Theban took my silence for a lack of confidence in his plan. 'They not find out. It easy innit,' he reassured me. 'Put knife and fork in pocket. Say miss I got no knife and fork and you get another innit. They give you it. They know nothing. Then you get off plane when you land and you got knife and fork. They not find out.'

I could tell he regarded this plan as foolproof.

'I er,' - I didn't even know where to begin. 'Why would I want to steal their knife and fork?'

'No,' he insisted. 'You wait for waitress to go away, then you put them in pocket innit. They not find out.'

The conversation carried on like this for another twenty minutes. Theban wasn't taking no for an answer, and God I wish I'd been able to record it. I explained that I already owned several knives and forks of my own, but he didn't really understand why I wouldn't want more. Eventually, keen to get Theban off the phone so that I might sit down and recover, I said I'd consider stealing the British Airways knife and fork if the opportunity arose.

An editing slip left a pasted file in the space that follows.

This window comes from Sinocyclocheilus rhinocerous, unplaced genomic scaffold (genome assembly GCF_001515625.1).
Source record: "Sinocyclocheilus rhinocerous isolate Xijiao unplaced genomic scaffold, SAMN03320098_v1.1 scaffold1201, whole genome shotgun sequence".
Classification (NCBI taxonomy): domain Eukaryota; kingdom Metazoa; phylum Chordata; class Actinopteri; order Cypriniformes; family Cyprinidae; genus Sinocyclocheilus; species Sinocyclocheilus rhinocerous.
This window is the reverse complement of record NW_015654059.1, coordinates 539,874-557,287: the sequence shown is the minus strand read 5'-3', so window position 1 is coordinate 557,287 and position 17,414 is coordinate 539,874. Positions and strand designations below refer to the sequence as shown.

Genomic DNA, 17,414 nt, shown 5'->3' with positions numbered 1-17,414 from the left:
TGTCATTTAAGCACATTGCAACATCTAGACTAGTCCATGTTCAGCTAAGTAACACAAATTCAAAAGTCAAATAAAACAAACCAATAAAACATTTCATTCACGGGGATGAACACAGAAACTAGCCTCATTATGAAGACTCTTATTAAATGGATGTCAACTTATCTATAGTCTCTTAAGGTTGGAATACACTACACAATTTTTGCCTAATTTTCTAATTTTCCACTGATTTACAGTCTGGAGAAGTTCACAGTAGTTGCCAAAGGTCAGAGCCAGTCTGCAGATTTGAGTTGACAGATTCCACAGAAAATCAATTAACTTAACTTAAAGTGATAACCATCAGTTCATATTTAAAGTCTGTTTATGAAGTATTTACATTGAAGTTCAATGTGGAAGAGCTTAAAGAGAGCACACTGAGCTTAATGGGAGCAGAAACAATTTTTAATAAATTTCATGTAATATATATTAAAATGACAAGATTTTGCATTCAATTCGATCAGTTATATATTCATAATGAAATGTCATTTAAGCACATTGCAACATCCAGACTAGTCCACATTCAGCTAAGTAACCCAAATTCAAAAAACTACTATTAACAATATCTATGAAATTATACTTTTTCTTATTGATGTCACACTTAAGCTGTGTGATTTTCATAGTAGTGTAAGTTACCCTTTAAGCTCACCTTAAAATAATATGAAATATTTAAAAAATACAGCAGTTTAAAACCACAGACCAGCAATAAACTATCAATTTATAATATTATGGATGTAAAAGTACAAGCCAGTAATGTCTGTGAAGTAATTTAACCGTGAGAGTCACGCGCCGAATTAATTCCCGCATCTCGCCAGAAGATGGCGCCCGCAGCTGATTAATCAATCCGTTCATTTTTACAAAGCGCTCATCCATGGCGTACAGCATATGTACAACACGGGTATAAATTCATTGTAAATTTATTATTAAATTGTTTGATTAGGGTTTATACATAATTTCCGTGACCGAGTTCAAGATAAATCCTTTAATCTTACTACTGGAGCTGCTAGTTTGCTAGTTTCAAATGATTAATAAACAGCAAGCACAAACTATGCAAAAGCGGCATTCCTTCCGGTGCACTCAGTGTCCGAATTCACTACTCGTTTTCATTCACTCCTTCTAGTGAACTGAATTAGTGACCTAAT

The next evening I was in Mexico City, an entire new world opened up before me. My first flight was amazing, and I'd spent the whole eight hours with my face pressed up against the porthole like an excitable dog on a long car journey, and with all the euphoria, I somehow forgot to steal the knife and fork. Perhaps ultimately it doesn't really matter whether I stole the British Airways knife and fork so much as that I had considered the endless possibilities, even if  only just for a second.